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Image Source: Vivienne Crow

Kendal, lying just beyond the south-eastern boundaries of the Lake District National Park, may be only the third largest town in Cumbria but it is, in effect, its cultural capital, playing host to numerous museums, galleries, arts venues and festivals. Sometimes referred to as the southern gateway to the Lakes, it is so much more than that – a destination in its own right.

Among the many organised attractions are the Abbot Hall Art Gallery, the Museum of Lakeland Life and Industry, the Quaker Tapestry and Kendal Museum, but just a simple stroll around the town’s fascinating nooks and crannies will unveil much of its history. The town centre is characterised by ginnels and yards between the buildings of the main thoroughfares – hidden spaces where merchants and craftsmen once plied their trades. Some of the most interesting buildings include the seventeenth-century Sandes Hospital, built as almshouses for widows and a school, and the fourteenth-century Castle Dairy, Kendal’s oldest inhabited building. At this time, Kendal was the centre of the area’s woollen trade, with workers from as far afield as Cartmel and Grasmere preparing cloth for its bustling markets. The River Kent, around which the town was built, is one of the fastest flowing rivers in England, making it ideal for powering mills. The last watermill along the Kent – a snuff mill on the outskirts of Kendal – closed as recently as 1991.

Overlooking the town on a small, grassy hill are the ruins of its twelfth-century castle, once owned by the family of Katherine Parr, the last wife of Henry VIII. (Only earthworks remain of the first castle, a Norman motte and bailey construction on the other side of the river.) The castle is open to the public at all times, and modern visitors can still see some of its walls, one tower and parts of the manor hall. The steep walk up to the atmospheric site may leave you breathless, but those who make the effort are rewarded with superb views of both the town and the surrounding fells.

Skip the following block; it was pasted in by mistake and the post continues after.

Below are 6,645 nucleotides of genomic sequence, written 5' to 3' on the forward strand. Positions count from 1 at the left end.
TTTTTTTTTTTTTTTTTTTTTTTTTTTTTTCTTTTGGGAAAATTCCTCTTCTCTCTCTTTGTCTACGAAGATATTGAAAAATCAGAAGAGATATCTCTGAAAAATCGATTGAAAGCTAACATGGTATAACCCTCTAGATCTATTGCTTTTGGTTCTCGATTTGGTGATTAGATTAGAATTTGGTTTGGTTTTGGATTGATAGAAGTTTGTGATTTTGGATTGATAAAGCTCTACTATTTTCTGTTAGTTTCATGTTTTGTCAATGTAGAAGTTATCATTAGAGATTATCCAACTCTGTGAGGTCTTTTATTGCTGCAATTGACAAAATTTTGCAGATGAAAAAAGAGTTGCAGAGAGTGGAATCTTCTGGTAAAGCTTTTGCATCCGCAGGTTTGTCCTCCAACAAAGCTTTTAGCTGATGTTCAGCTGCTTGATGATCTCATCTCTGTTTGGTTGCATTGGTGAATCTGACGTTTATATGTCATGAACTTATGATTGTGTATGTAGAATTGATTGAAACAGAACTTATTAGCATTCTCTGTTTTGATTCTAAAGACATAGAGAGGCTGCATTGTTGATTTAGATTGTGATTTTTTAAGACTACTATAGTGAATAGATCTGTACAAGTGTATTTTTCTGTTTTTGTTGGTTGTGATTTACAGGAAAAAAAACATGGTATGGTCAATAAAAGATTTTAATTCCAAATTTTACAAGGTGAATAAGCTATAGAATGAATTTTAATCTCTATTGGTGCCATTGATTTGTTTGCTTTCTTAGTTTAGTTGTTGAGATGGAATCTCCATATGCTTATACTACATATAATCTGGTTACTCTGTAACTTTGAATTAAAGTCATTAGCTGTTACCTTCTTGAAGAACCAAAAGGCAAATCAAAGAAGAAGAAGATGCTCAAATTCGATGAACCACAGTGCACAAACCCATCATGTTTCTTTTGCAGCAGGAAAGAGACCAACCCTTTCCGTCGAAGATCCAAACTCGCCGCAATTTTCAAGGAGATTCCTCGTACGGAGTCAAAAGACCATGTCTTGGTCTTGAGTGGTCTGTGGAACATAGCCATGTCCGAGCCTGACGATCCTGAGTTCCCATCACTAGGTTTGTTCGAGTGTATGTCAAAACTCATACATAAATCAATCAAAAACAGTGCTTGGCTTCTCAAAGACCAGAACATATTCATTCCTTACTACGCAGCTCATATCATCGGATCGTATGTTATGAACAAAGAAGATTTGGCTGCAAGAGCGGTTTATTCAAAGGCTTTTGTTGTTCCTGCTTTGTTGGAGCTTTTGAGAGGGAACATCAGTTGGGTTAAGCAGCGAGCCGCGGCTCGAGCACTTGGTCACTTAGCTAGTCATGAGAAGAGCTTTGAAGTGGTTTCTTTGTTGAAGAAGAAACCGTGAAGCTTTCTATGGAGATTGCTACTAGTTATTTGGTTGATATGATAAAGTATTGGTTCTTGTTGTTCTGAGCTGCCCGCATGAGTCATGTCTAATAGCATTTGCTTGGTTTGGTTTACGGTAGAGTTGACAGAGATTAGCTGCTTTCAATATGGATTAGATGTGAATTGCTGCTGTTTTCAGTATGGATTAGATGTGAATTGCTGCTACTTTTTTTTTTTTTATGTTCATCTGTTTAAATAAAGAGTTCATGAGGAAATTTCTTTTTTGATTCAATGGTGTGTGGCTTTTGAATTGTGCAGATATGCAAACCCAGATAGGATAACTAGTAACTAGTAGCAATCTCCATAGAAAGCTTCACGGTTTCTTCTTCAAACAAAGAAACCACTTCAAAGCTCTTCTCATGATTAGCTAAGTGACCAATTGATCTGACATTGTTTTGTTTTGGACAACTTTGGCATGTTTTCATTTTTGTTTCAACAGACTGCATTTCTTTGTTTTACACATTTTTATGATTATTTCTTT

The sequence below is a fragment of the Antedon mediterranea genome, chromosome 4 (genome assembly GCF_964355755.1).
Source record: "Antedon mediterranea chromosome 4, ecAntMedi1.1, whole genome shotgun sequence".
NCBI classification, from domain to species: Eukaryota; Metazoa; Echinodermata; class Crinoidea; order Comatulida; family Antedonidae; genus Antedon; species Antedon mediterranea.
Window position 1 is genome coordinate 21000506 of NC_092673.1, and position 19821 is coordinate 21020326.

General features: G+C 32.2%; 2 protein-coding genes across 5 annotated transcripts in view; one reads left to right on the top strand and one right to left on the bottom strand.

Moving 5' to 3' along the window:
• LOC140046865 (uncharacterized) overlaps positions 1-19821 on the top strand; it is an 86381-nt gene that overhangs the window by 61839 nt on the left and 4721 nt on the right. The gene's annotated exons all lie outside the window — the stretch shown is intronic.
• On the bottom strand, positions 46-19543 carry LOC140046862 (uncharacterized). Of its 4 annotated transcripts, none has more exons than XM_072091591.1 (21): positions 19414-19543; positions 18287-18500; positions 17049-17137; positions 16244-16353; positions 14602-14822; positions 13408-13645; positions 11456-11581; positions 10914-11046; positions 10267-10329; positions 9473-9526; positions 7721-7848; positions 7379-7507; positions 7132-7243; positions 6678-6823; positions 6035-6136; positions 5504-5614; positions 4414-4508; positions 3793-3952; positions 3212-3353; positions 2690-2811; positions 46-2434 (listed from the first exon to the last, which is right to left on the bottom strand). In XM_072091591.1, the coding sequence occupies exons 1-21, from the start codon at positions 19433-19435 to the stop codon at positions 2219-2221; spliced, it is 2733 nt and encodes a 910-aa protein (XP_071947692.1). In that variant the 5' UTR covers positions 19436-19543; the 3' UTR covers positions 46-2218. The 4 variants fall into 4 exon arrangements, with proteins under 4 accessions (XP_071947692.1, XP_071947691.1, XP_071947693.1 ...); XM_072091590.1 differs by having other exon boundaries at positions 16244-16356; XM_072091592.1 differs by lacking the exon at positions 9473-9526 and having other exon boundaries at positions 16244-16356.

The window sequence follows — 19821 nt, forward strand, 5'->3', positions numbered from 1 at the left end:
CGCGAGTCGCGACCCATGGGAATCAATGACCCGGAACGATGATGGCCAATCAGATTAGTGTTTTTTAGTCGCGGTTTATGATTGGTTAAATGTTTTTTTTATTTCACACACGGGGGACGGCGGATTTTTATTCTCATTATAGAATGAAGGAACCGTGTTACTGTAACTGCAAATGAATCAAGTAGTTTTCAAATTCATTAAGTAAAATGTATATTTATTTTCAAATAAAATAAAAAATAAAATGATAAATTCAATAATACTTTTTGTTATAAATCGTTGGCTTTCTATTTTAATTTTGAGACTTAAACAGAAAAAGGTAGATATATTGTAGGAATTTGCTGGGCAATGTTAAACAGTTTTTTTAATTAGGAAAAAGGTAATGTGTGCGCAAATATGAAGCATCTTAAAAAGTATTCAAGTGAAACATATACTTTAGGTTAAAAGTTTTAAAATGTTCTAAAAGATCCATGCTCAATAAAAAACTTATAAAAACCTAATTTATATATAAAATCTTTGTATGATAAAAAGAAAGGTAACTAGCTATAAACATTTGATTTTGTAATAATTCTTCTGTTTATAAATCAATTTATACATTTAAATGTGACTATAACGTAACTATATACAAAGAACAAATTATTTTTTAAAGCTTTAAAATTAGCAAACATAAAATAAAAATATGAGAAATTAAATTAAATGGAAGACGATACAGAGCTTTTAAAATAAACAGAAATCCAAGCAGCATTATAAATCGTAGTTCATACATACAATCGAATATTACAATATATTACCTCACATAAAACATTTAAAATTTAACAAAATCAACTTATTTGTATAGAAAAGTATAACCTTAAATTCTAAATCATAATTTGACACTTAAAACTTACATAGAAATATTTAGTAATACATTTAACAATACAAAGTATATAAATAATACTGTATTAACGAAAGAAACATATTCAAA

Two miles south of Kendal is Sizergh Castle, an impressive medieval house surrounded by beautiful gardens and a massive estate criss-crossed by a network of paths. Now in the care of the National Trust, the building and its grounds are open to the public.

Reaching Kendal couldn’t be easier. Junction 37 on the M6 motorway is less than 10 minutes away, and the suburb of Oxenholme is on the West Coast Mainline railway from London to Glasgow and Edinburgh. From Oxenholme, a branch line runs through Kendal proper, up the Kent valley to the villages of Burneside and Staveley, and then on to Windermere. There’s also a coach service to London.

Accommodation choices are many and varied, ranging from the simplicity of the independent hostel next door to the Brewery Arts Centre on historic Highgate to the more luxurious Castle Green Hotel surrounded by landscaped gardens on the edge of town. If you’re bringing a tent, motorhome or caravan, the nearest campsite is on the Shap Road, just over a mile north of the town centre.